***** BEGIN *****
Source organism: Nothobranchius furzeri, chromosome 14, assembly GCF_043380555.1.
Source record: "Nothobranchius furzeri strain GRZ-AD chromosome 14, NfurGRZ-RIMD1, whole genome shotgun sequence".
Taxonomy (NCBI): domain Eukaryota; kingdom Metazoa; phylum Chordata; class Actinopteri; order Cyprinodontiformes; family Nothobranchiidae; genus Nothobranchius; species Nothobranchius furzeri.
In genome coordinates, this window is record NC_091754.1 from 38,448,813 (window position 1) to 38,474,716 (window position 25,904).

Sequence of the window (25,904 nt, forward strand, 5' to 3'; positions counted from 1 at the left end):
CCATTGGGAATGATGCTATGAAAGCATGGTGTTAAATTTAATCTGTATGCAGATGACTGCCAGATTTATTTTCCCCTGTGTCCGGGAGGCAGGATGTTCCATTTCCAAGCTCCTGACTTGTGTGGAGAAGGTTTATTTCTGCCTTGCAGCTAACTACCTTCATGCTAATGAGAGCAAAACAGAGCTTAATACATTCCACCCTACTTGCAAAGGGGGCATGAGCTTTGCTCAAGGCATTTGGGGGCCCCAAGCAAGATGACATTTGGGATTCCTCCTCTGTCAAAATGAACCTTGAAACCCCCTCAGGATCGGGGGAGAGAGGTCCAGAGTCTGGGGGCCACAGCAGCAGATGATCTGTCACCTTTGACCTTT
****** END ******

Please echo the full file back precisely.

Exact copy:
Source organism: Nothobranchius furzeri, chromosome 14, assembly GCF_043380555.1.
Source record: "Nothobranchius furzeri strain GRZ-AD chromosome 14, NfurGRZ-RIMD1, whole genome shotgun sequence".
Taxonomy (NCBI): domain Eukaryota; kingdom Metazoa; phylum Chordata; class Actinopteri; order Cyprinodontiformes; family Nothobranchiidae; genus Nothobranchius; species Nothobranchius furzeri.
In genome coordinates, this window is record NC_091754.1 from 38,448,813 (window position 1) to 38,474,716 (window position 25,904).

Sequence of the window (25,904 nt, forward strand, 5' to 3'; positions counted from 1 at the left end):
CCATTGGGAATGATGCTATGAAAGCATGGTGTTAAATTTAATCTGTATGCAGATGACTGCCAGATTTATTTTCCCCTGTGTCCGGGAGGCAGGATGTTCCATTTCCAAGCTCCTGACTTGTGTGGAGAAGGTTTATTTCTGCCTTGCAGCTAACTACCTTCATGCTAATGAGAGCAAAACAGAGCTTAATACATTCCACCCTACTTGCAAAGGGGGCATGAGCTTTGCTCAAGGCATTTGGGGGCCCCAAGCAAGATGACATTTGGGATTCCTCCTCTGTCAAAATGAACCTTGAAACCCCCTCAGGATCGGGGGAGAGAGGTCCAGAGTCTGGGGGCCACAGCAGCAGATGATCTGTCACCTTTGACCTTT